A new study by researchers in the Netherlands and published on the preprint server bioRxiv* in June 2020 describes the differences in T and B cell responses seen in patients with severe COVID-19.
The current pandemic of COVID-19 caused by the RNA virus severe acute respiratory syndrome coronavirus 2 (SARS-CoV-2) has by now, in just six months, caused more than 8.77 million cases and over 464,000 deaths. With its rapid transmission and high mortality in some segments of the population, COVID-19 has become the first worldwide scourge of the current century.
Viral Binding and Replication
The virus binds to human cells via the ACE2 receptor and the protease TMPRSS2. Following successful infection, the virus undergoes active replication, and the infectious particles are shed, to infect more cells.
During the process of viral spread within the body, damaged virus-containing cells produce specific patterns of molecules, called damage-associated molecular patterns (DAMPs). These trigger immune and inflammatory cascades, which in turn lead to the secretion of cytokines and cell chemicals that recruit more immune cells to the site of viral replication and injury.
As these cells enter the act, they promote the inflammatory response, and in severe COVID-19, there is apparently a dysregulated or hyperinflammatory reaction. This results in a cytokine storm, with the massive levels of cytotoxic chemicals exerting noxious effects on multiple tissues and organs, leading to acute respiratory distress syndrome (ARDS), dysfunction of multiple organs, and even death.
T Cells During COVID-19
During this process, T cells are attracted to the lungs, especially those that are specific for their antiviral cytotoxic effects. These are first primed by the dendritic cells that present viral antigens in the lymph nodes of the lung, training them to recognize viruses, and then to kill the host cells within which the viruses are replicating. This will end the spread of the virus.
Laboratory tests have found that both CD4 and CD8 T cells, as well as activated T cells, are present in the blood of COVID-19 patients at 1-2 weeks from the start of symptoms. These cells produce mainly Th1 cytokines. CD8 cells are directly cytotoxic, while CD4 cells, especially Tfh cells, have the additional function of recruiting and class-switching B cells. The cells increase in the blood of infected patients over time, with a raised level in critical COVID-19 patients compared to healthy people.
Lymphopenia, or reduced lymphocyte count, is a common feature in many severe COVID-19 patients, which may be the result of the migration of enormous numbers of T cells to the lungs and other sites of inflammation. Alternatively, it could be due to the death of activated T cells on a large scale within the secondary lymphoid organs such as the spleen. Blood samples from these patients show a high build-up of exhausted T cells with a subnormal range of functions, which lends support to the idea that antigen-specific T cells are vital to the immune control of this infection.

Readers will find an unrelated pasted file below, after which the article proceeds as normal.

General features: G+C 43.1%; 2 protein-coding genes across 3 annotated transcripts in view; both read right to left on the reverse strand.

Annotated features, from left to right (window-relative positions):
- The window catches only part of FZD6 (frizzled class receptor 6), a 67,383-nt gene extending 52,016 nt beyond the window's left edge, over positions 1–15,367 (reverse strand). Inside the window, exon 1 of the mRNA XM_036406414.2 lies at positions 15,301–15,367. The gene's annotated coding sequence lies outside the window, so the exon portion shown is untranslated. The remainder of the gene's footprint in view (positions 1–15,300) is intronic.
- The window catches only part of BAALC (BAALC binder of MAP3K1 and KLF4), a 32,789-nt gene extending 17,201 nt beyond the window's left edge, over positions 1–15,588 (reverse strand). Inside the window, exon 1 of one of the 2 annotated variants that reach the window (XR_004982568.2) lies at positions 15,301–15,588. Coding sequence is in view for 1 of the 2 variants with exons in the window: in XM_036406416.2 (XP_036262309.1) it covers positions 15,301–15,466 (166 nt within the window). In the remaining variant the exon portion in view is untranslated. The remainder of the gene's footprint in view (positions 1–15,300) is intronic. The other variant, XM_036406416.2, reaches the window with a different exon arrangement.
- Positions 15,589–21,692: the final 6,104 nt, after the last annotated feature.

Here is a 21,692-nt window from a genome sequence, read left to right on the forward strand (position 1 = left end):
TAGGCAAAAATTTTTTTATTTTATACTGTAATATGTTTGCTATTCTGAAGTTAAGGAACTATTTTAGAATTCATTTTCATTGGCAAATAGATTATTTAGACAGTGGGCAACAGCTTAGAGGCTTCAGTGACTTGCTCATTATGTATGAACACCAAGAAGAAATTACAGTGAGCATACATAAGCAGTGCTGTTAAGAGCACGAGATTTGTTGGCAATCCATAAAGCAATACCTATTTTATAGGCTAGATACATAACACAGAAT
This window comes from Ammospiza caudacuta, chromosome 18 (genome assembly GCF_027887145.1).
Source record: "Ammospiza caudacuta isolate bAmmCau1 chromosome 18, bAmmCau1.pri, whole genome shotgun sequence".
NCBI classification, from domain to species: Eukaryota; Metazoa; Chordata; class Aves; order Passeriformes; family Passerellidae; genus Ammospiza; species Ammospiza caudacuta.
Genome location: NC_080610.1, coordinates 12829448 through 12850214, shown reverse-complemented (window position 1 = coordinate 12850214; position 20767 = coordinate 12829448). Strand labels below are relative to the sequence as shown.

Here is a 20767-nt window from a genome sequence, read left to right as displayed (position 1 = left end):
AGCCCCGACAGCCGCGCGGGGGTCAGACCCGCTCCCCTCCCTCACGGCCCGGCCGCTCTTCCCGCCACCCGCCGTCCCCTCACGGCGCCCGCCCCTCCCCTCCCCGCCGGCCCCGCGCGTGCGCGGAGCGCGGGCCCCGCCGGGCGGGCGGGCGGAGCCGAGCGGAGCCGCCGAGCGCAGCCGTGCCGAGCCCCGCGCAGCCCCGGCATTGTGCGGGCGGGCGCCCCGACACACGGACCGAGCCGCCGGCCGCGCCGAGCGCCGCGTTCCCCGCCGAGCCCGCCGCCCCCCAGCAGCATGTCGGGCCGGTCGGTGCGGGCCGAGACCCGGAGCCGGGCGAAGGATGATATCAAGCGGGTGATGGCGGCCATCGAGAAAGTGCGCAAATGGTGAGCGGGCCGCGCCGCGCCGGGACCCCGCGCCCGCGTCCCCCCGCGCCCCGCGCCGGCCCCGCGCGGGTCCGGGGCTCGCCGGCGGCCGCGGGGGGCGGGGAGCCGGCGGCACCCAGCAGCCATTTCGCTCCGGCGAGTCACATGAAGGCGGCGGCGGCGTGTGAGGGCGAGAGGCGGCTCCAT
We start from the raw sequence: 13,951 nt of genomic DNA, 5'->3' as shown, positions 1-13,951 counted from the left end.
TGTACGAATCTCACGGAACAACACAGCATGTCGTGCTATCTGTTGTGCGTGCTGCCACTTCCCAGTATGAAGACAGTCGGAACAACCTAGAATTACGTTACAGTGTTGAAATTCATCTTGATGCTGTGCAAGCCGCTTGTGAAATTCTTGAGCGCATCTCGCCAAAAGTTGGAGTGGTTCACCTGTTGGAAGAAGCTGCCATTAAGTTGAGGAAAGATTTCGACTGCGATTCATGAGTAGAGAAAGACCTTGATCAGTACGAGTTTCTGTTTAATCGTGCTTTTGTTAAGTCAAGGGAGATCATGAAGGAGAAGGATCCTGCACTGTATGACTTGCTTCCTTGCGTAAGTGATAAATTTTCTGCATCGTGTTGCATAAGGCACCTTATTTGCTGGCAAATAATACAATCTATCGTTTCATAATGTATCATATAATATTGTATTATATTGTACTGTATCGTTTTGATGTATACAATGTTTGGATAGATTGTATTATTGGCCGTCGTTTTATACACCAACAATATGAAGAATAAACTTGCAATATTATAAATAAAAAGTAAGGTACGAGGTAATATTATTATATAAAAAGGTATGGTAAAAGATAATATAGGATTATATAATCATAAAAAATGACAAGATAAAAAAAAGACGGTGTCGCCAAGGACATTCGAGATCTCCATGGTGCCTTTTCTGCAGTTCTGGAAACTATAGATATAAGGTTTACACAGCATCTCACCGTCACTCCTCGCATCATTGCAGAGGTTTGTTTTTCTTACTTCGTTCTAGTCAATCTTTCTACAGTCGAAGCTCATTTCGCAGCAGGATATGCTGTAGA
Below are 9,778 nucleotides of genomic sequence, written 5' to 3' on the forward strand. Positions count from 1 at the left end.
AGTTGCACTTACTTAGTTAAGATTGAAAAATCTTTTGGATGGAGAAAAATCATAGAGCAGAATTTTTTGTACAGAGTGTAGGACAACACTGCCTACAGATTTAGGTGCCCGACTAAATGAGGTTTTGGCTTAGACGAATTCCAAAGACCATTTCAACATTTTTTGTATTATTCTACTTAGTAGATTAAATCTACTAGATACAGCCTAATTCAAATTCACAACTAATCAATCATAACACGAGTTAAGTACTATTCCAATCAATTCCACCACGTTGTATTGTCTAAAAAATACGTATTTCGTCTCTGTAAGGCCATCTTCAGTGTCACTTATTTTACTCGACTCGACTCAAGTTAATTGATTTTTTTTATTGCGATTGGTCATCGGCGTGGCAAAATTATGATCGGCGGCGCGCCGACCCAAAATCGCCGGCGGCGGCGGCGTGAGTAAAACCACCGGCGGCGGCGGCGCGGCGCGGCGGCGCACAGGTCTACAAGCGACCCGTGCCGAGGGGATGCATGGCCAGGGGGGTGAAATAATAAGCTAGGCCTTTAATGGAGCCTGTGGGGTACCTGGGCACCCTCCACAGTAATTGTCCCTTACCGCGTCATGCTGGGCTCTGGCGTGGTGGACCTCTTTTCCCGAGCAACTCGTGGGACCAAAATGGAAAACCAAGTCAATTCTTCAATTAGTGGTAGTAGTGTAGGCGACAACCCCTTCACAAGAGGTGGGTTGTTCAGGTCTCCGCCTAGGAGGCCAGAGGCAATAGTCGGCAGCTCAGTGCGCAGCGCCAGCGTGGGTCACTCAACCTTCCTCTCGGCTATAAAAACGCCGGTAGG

The Current Study
The current study was aimed at understanding the correlation between the T cell responses in COVID-19 with the type of symptoms, so as to define better how these cells help clear the virus and produce symptoms of immune-related organ damage.
The researchers looked at 56 samples from COVID-19 patients, with 21 recovered mild cases, 14 recovered after severe hospitalization-requiring cases, and 21 critically ill requiring intensive care unit (ICU) admission.
CD4 cells are increased in mild, moderate, and ICU patients, but with a trend towards increased IL-4 and IL-21 in the last group, perhaps because of aging effects.
The researchers say, “We observe major differences in the quality and quantity of these responses across the different clinical groups.”
The antibody titers were significantly linked to CD4 T cells specific to the Spike (S) protein antigen, and these patients typically had mild symptoms.
However, the balance between T and B cell responses was lost in critically ill COVID-19 patients, with low CD4 and CD8 counts and reduced levels of cell signaling molecules such as IFN-γ, IL4, and IL-21. This reflects both a positive effect on immune cell recruitment and a negative effect on viral replication.